RELEASE DATE: September 29, 2017
DIRECTOR: Ryan Eggold
MPAA RATING: NR
RUNTIME: 103 minutes
It does not surprise me to learn that Literally, Right Before Aaron is adapted from a short film. Here is a movie begging to be edited, boiled down to its essence, relieved from the languid cross it must bear running at feature length. There are many scenes that have no need to exist, along with supporting characters who seem ripped straight from a sketch comedy series – with only a handful of traits, none of them serving the story.
That the script has a few interesting observations to offer on its main character’s dilemma makes things all the more disappointing; this is an iteration of an idea that is a step in the wrong direction. Said dilemma is spelled out from the first scene, and the movie slows down from there.
Adam (Justin Long) gets a call from his ex-girlfriend, Allison (Cobie Smulders), and she says that she is getting married to her fiancé Aaron (Ryan Hansen). Allison invites him to the wedding. Adam accepts the offer but does so under the presupposition that this puts him on some kind of journey, a quest to win her back, even if it’s standing up and objecting at the assigned time during the ceremony itself.
He has no game plan, no real reason why he believes that he’s entitled to her. In an early scene, we see him having dinner with his current girlfriend; in the course of five minutes, he proposes to her and then breaks up with her. He has some organizational problems.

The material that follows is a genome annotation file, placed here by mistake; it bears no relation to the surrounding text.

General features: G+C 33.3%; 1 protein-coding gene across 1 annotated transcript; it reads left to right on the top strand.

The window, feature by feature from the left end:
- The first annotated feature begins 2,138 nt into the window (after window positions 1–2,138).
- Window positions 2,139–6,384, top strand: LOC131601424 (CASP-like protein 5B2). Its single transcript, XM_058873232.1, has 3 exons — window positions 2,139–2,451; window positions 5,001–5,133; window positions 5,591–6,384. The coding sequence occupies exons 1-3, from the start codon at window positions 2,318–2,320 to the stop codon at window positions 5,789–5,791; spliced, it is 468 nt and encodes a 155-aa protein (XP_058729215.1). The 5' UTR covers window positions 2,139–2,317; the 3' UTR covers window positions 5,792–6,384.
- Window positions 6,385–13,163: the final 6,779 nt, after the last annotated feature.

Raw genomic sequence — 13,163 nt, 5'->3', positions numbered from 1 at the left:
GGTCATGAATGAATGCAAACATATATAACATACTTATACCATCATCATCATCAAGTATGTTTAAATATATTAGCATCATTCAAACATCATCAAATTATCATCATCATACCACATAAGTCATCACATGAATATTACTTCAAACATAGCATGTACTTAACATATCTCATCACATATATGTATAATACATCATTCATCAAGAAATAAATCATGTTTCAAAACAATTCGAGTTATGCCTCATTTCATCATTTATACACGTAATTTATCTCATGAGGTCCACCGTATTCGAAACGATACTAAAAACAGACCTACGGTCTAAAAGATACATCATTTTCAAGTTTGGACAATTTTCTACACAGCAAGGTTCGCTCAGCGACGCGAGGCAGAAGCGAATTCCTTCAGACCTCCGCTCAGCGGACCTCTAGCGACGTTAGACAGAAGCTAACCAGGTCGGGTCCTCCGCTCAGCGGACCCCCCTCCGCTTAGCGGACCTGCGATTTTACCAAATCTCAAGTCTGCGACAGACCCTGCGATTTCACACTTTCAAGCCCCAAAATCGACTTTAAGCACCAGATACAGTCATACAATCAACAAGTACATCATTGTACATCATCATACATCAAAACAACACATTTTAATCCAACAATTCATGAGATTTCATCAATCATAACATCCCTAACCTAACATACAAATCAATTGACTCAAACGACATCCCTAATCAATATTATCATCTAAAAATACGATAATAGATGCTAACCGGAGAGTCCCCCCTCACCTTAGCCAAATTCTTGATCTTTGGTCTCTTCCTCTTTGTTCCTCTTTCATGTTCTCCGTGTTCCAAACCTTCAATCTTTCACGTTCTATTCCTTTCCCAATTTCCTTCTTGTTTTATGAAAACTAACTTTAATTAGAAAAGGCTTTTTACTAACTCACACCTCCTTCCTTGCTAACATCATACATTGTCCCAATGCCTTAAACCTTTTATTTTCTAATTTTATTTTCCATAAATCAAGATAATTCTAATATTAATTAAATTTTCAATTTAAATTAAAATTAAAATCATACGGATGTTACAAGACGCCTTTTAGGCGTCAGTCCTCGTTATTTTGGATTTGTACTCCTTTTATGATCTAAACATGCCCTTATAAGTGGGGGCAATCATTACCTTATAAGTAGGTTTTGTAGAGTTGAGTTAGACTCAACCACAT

This is what Literally, Right Before Aaron doesn’t quite understand. Adam is not a thoughtful person. He’s impulsive yet indecisive, selfish yet undefined. The presumption is that the film will allow him to go through this awkward situation and emerge with a better understanding of himself, other people and the world around him. But writer/director/editor Ryan Eggold has trouble getting there.
He never lets us believe that Adam moves very far from wherever he started. The script revs and revs for the whole runtime but never kicks into gear. When something works, it’s always an individual scene or a joke therein. We look and laugh, but soon that goes away. There’s a plot being threaded here, but it’s neglected.
Consequently, there’s no momentum. One scene happens and then another and then another. Sooner or later, the movie ends. It feels like time has slowed down to accommodate it. Justin Long is a capable actor, who does admirable work at trying to realize Adam, and a ream of recognizable faces in the rest of the cast have their individual moments. But they can only operate in the moment, and Long’s performance is limited to a medium simmer.
The story doesn’t let him exist. If the point was not to let the character develop at all, then there’s a whole other problem that needs to be addressed, starting somewhere with the permissibility with which the movie fixates on the desires of this one man and never stops to think about the woman he’s still not over. The most punishing mood that it adapts for him is vaguely neutral.
But I don’t think that Literally, Right Before Aaron’s intentions are so malicious. It feels more misguided than anything else. We start off easy – a plot with a concept so purposefully uncomfortable that cringe comedy runs abound. I could live off that for 15 minutes or so. 20 would be pushing it. But then there’s this weird attempt to back things up but never peer in – to show flashbacks from Adam and Allison’s relationship. The film goes from a smooth, digital, scope finish to grainy, handheld Super 16. Washed away in memories, sullied by the sands of time.
There’s something going on there, yet Eggold only gives us the slightest taste. Perhaps within that concept we could find a better movie – one that traces their meet-cute, the seriousness of their life together (as is, it’s mentioned, never believed) and then wherever it all fell apart. The last scene could be Adam getting the call. Maybe we’d learn why he’s the way he is.